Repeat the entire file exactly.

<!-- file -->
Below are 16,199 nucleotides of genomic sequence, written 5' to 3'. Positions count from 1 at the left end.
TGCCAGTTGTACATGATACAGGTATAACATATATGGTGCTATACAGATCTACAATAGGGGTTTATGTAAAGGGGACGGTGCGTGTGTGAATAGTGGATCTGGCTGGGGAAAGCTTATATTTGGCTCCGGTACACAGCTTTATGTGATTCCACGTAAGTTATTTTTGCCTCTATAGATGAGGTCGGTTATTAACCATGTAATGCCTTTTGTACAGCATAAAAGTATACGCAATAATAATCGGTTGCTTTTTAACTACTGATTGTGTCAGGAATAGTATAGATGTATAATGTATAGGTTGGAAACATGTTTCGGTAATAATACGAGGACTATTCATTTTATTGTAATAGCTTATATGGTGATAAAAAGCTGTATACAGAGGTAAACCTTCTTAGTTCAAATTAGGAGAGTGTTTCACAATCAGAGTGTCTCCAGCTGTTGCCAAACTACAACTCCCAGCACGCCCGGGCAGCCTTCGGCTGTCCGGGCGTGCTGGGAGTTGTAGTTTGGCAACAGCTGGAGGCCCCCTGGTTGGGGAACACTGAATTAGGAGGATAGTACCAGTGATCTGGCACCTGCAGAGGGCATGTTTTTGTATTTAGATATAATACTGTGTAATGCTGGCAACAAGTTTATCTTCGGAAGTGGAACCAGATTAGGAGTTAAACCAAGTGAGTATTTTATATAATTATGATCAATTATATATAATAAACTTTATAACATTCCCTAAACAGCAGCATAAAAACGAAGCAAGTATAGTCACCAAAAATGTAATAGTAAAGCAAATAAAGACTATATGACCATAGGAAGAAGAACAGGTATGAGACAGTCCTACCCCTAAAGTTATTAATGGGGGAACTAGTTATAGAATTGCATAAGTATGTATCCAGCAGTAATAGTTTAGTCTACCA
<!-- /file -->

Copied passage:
Below are 16,199 nucleotides of genomic sequence, written 5' to 3'. Positions count from 1 at the left end.
TGCCAGTTGTACATGATACAGGTATAACATATATGGTGCTATACAGATCTACAATAGGGGTTTATGTAAAGGGGACGGTGCGTGTGTGAATAGTGGATCTGGCTGGGGAAAGCTTATATTTGGCTCCGGTACACAGCTTTATGTGATTCCACGTAAGTTATTTTTGCCTCTATAGATGAGGTCGGTTATTAACCATGTAATGCCTTTTGTACAGCATAAAAGTATACGCAATAATAATCGGTTGCTTTTTAACTACTGATTGTGTCAGGAATAGTATAGATGTATAATGTATAGGTTGGAAACATGTTTCGGTAATAATACGAGGACTATTCATTTTATTGTAATAGCTTATATGGTGATAAAAAGCTGTATACAGAGGTAAACCTTCTTAGTTCAAATTAGGAGAGTGTTTCACAATCAGAGTGTCTCCAGCTGTTGCCAAACTACAACTCCCAGCACGCCCGGGCAGCCTTCGGCTGTCCGGGCGTGCTGGGAGTTGTAGTTTGGCAACAGCTGGAGGCCCCCTGGTTGGGGAACACTGAATTAGGAGGATAGTACCAGTGATCTGGCACCTGCAGAGGGCATGTTTTTGTATTTAGATATAATACTGTGTAATGCTGGCAACAAGTTTATCTTCGGAAGTGGAACCAGATTAGGAGTTAAACCAAGTGAGTATTTTATATAATTATGATCAATTATATATAATAAACTTTATAACATTCCCTAAACAGCAGCATAAAAACGAAGCAAGTATAGTCACCAAAAATGTAATAGTAAAGCAAATAAAGACTATATGACCATAGGAAGAAGAACAGGTATGAGACAGTCCTACCCCTAAAGTTATTAATGGGGGAACTAGTTATAGAATTGCATAAGTATGTATCCAGCAGTAATAGTTTAGTCTACCA